I wouldn't say I'm "glad" the project never came to anything, but it seems misguided at best.
     
  10. Hivebrain

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    500MB is quite generous for the mid-90s.

    I did end up filling the memory on my Saturn back then, so the hard drive would have been handy. NiGHTS took up a lot of space with its A-life thing.
     
  11. Azookara

    Azookara

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    Kinda makes you ask where this 500MB hard drive / modular slot was for the Dreamcast. That would've been VERY useful for pushing the "online" angle.
     
  12. Yuzu

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    Yeah, this would have been fantastic for the Dreamcast and it’s just kinda jarring that they didn’t iterate on this concept at all for it.

    I guess they assumed it wasn’t worth the production cost of including a hard drive.
     
  13. Elratauru

    Elratauru

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    Regarding planet code names:


    Reminder of this beautiful anniversary video (it has English CC's) that explains that Megadrive was retroactively named Earth afterward they decided on Saturn (because of it being a 6th generation console for them, and Saturn being the 6th planet).

    MegaDrive was always the Mark V for them before that.
     
  14. Gryson

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    Just to be clear - I don't think the video actually says that, does it? Miyazaki says he thought the Mega Drive was codenamed Earth, but he learned that was incorrect.

    It's also probably incorrect that the Game Gear was codenamed Mercury. It came out even before the TeraDrive. If it was called Mercury, that was probably applied later.

    The OP interview does say there's a lot of incorrect info floating around about these codenames.
     
  15. Azookara

    Azookara

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    I'm sure it had to do with the arbitrary "it has to be $199" rule they put on themselves. One of those rules that I think did the console in, tbh.
     
  16. JaxTH

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    It does not. It's about the Mini being codenamed "Moon" because of the misconception that the Mega Drive was Earth.
     
  17. Black Squirrel

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    The Dreamcast had a better launch than the Xbox. In fact, it was record-breaking... before the PS2 broke the records again.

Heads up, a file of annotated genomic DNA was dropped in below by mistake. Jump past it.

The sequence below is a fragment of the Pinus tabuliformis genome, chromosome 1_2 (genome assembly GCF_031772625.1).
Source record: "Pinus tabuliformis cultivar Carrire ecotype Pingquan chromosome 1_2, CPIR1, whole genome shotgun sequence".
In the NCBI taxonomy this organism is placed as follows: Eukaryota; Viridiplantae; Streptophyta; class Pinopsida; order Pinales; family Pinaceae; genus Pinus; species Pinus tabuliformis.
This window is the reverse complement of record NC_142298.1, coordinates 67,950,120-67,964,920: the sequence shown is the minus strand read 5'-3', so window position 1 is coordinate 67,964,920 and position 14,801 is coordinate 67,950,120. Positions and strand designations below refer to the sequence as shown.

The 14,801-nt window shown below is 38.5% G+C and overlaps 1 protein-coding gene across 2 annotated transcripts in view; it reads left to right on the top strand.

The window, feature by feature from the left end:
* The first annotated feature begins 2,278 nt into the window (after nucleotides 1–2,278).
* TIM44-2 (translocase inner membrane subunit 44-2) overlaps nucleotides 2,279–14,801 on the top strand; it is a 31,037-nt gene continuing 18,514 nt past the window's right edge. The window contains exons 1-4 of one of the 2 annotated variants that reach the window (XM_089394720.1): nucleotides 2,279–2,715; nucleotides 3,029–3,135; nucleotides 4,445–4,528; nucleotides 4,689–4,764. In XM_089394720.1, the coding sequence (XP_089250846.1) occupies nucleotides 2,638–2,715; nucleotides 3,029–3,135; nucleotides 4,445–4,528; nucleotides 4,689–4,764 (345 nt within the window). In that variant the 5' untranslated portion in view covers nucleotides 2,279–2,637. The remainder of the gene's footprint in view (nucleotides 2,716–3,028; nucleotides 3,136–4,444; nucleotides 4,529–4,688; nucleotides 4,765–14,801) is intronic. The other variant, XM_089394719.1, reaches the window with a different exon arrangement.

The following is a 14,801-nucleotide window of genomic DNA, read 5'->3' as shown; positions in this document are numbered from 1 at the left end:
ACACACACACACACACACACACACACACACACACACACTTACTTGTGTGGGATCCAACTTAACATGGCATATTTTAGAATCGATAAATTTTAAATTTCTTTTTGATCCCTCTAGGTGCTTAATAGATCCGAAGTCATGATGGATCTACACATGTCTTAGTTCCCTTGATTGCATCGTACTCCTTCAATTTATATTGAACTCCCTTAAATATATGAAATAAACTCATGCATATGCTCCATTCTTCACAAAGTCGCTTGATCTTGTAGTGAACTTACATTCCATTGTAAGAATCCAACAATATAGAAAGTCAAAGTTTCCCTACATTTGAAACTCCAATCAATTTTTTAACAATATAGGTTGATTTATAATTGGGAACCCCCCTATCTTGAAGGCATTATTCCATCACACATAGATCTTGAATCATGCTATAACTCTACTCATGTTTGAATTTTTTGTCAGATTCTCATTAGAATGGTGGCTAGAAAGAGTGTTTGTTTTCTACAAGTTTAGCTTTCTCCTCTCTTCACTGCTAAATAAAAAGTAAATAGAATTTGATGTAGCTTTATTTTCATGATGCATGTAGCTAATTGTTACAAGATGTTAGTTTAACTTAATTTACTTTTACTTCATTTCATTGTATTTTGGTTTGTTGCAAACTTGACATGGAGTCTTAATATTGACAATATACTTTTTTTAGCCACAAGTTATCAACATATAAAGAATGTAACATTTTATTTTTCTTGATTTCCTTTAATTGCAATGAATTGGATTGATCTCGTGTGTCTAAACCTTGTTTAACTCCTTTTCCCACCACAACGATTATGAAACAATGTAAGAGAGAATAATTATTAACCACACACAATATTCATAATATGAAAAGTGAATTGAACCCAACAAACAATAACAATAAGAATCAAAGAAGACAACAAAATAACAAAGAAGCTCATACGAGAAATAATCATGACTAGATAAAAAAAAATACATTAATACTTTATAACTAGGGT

Europe in particular was not receptive to the Xbox at first - I'm not entirely sure why that was, but if price wasn't a factor I'd be very surprised.
     
  18. Ted909

    Ted909

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    Unless my machine translations are way off, early coverage in Weekly Famitsu of the amusement theme park concept and its original mid-size attractions additionally seems to indicate that the tentative name for Sega's first location under the scheme was also going to be "Terra":
    [​IMG]
    This was October 1992/March 1993, so indeed long after they'd discovered that it was already trademarked by another company (the first location would of course become Osaka ATC Galbo). Just a coincidence, or indicative of preferred internal project titles among Sega's top brass?
     
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  19. Gryson

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    Nice find. So the Terra name was in use elsewhere. Trademark applications are field-specific, so Sega probably still could have called their theme park Terra.
     
  20. GerbilSoft

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    2.5" vs. 3.5" is easy: 3.5" drives add significant bulk and noise to the system. (Think the original Xbox.) Problem is, a 500 MB 2.5" HDD in 1995 would have been very expensive. (1 GB 3.5" HDDs were starting to become affordable around that time.)

    EDIT: From a 1995 price guide: https://www.reddit.com/r/pcmasterra...5_pc_hard_drive_and_optical_drive_price_list/
    A Quantum 514 MB 2.5" IDE HDD cost $339. That's definitely an expensive add-on for a console that cost $399 to begin with.
     
    Last edited: Jun 3, 2022